Enquiries at Rasputin's flat at Gorokhovaya 64 revealed that on the 16th December at 9.00p.m. Rasputin, as he always did, left the bodyguards attached to his flat and the motor-car, telling them he would not be going out that night and to get some sleep. The interrogation of domestic servants and the yard man established that at 12.30a.m. a big canvas-covered motor approached, in which sat an unknown person and the driver. The unknown person went through the back door to Rasputin's flat, where the latter appeared to be expecting him, since he greeted him as an old acquaintance and went out with him through the same back door. They got in the car and drove down Gorokhovaya Street towards Morskaya Street.
Rasputin has not returned home and efforts to find him have so far proved unsuccessful. There are strong grounds to assume that he was shot in Yusupov's courtyard, his body taken out of town and hidden away.
This Okhrana briefing went directly to the Tsar in person. The idea that Rasputin might have been murdered would appal him. The scenes the Tsarina would make; the blame, the resentment, the hysteria. On the other hand, he might now regain some authority in his own household ...
The naming of Vladimir Purishkevich, a well-known member of the Duma (parliament) and monarchist loudly opposed to Rasputin, would have dismayed Tsar Nicholas, but not as much as the mention of Prince Felix Yusupov, who was married to his niece. He must also have been concerned to learn that his second cousin and one-time protégé, Grand Duke Dmitri Pavlovich, had also been present at the Yusupov Palace that Friday night. But Dmitri had always been close – too close – to Felix.
That afternoon the Tsarina – German by birth, but brought up in England – scribbled a frantic note to the Tsar at the Stavka in her sometimes incoherent Russian.
We are sitting together – can imagine our feelings – thoughts – our Friend has disappeared. Yesterday A[nna Vyrubova] saw him and he said Felix asked him to come in the night, a motor wld fetch him to see Irina ...
This night big scandal at Yusupov's house – big meeting, Dmitri [Pavlovich], Purishkevich etc. all drunk, Police heard shots, Purishkevich ran out screaming to the police that our Friend was killed.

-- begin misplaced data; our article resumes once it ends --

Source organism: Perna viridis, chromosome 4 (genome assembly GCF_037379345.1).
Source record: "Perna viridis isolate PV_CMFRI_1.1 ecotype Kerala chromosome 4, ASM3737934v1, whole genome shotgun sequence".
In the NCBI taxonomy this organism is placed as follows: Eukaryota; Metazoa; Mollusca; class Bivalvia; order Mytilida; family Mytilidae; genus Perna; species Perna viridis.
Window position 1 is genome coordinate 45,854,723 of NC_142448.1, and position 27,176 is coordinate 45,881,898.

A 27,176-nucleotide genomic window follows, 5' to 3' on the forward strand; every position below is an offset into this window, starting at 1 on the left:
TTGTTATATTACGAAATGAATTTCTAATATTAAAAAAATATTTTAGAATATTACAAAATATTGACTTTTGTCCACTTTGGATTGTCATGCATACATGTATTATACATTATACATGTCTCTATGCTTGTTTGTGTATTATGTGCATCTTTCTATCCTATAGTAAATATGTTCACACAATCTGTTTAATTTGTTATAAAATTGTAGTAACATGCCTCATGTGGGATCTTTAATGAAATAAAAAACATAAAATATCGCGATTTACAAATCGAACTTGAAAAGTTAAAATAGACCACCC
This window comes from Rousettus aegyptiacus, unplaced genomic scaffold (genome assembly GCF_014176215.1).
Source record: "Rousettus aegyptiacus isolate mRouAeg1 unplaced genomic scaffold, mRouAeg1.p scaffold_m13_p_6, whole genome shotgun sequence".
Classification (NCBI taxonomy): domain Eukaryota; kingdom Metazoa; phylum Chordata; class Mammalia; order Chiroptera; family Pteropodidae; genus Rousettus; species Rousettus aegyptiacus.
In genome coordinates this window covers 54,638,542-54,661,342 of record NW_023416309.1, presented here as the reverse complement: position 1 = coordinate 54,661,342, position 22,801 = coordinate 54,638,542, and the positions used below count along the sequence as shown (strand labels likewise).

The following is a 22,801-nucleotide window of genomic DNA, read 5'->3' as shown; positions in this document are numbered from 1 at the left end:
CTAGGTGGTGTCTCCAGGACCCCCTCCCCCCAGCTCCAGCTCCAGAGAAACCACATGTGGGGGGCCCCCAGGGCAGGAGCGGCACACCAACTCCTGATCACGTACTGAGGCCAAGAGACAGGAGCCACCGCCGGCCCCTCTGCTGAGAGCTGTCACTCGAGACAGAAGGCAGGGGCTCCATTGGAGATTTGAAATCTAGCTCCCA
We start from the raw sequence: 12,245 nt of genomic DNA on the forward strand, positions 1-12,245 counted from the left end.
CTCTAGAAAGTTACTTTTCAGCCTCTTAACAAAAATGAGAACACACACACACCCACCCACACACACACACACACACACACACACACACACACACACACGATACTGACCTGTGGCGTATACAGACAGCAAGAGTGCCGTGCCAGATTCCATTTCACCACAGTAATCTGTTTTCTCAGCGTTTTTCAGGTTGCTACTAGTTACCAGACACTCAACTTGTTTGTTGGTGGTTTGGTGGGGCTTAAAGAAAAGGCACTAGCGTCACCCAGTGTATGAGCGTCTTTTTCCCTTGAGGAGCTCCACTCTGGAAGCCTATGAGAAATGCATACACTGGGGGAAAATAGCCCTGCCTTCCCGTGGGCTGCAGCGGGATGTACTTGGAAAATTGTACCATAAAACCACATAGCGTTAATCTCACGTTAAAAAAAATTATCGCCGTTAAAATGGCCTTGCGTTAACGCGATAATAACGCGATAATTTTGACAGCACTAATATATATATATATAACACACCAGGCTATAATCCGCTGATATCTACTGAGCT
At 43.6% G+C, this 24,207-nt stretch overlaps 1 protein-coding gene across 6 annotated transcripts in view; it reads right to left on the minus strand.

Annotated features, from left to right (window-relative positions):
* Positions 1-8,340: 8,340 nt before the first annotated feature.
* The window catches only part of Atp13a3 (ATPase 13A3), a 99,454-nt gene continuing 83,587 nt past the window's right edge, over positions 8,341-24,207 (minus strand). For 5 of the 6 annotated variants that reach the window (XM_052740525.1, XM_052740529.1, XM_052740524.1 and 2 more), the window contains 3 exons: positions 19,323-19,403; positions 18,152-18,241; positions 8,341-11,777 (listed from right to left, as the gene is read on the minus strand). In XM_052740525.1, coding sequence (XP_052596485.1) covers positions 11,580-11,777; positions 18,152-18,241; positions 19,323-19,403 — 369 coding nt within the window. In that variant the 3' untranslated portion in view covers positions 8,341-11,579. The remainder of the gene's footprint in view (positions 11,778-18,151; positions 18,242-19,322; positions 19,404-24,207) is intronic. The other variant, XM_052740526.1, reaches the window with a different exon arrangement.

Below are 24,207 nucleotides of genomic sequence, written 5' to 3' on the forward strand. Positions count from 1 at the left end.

Police searching ...
Felix wished to leave tonight for Crimea, [I] begged Kalinin [Protopopov] to stop him ...
Felix claims He never came to the house and never asked him. Seems like quite a paw [a trap]. I still trust in God's mercy that one has only driven Him off somewhere ...
I cannot and won't believe he has been killed. God have mercy ...
... come quickly – nobody will dare to touch her [Anna Vyrubova] or do anything when you are here. Felix often came to him here ...
Protopopov sent a memo to the head of the Palace Guard, General Voikov. Voikov was not at Tsarskoye Selo this weekend. Protopopov's note contained more information about what Rasputin had been wearing – 'an expensive shirt and a fur coat' – and added that a party had taken place at the Yusupov Palace the night before and the Gendarmerie had now begun a full investigation.
For my part I have directed that the investigation is to be conducted according to martial law in order to have all the circumstances of the case elucidated thoroughly and without delay. In accordance with Her Majesty's orders kindly go on Monday directly to Tsarskoye Selo without calling at Petrograd on your way.
Mounya Golovina had rung Yusupov as she promised. She knew he was staying at the palace of his father-in-law Grand Duke Alexander Mikhailovich, further along the Moika, while his own set of apartments at the Yusupov Palace was refurbished. The servants told her 'they' were still asleep; which supported her theory that Yusupov and Rasputin had been out at the gypsy encampment.
When she arrived at Rasputin's apartment on Gorokhovaya Street it was full of people, some looking concerned yet reluctant to voice fears that might distress Rasputin's daughters. The girls were very tense. Mounya made some excuse to take Maria out with her to order more refreshments, and together they made their way past snow piles down the salt-strewn street to a local fruit shop, which had a telephone. Mounya made the call, but this time the servants told her Yusupov had gone out. She left a message. They went back to the flat, hoping that he would soon ring her back.
A couple of miles north, across the wide River Neva separating fashionable Petrograd from the St Peter and St Paul Fortress and the well-wooded Islands, a bridge guard called Fyodor Kyzmin began his shift at midday. The Little Neva here separated Petrovski Island from Kristovski Island. Kyzmin had to trudge across the long, wide bridge every hour.It was covered in thick snow and any trace of recent crime would be visible. At about one o'clock, he was completing his usual round under a lowering grey sky in a temperature a couple of degrees below zero when some passing workmen told him that further back there was blood on the bridge, its barrier and its support, and a shoe lay on the ice below. He went to check and found that they were right. He hadn't noticed this before. He went to fetch a policeman, who, having checked, also found that they were right, and went to fetch an inspector, Asonov. They all came back and the inspector took measurements, made notes, and induced Kyzmin to fish about with a boat-hook and retrieve 'a man's galosh and a worn brown shoe, Size 10, manufactured by Treygolnik'.
Not wanting to stir up trouble, Inspector Asonov put in a report early in the afternoon.
The search of the water space opposite the location mentioned in the statement, where the ice had not yet covered the water and pools of water had formed, was conducted and did not reveal anything suspicious. Removed galosh and shoe were handed to the guard Fedor Kyzmin until further instructions are given.
Excerpted from To Kill Rasputin by Andrew Cook. Copyright © 2011 Andrew Cook. Excerpted by permission of The History Press.